Volume 44 (2011)
God’s Almost Chosen Peoples: A Religious History of the American Civil War. By George C. Rable (Chapel Hill: University of North Carolina Press, 2010). Pp. 624. Cloth, $35.00.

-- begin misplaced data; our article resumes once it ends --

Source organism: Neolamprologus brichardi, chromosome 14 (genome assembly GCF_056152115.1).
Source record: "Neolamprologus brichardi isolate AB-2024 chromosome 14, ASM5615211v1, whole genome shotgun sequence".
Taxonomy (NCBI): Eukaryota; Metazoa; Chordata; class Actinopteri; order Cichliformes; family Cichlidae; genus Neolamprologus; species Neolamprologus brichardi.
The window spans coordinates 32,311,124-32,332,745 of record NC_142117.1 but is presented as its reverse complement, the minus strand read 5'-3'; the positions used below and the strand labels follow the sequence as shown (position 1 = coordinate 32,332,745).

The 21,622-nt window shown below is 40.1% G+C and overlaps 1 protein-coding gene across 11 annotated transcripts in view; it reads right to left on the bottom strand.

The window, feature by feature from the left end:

Interest has steadily been growing among Civil War historians about the role of religion during the conflict. With the publication of a collection of diverse essays entitled Religion and the American Civil War, scholars began to appreciate just how understudied the topic really was in Civil War historiography. George Rable’s God’s Almost Chosen Peoples is the first scholarly effort to tell a comprehensive narrative of religion and religious experiences during the conflict examining the experiences of Americans of every creed and degree of religiosity in both the North and South. Rable successfully combines the latest findings of the growing field of Civil War religious historiography with his own extensive primary source research to craft an original and valuable addition to our understanding of America’s bloodiest conflict.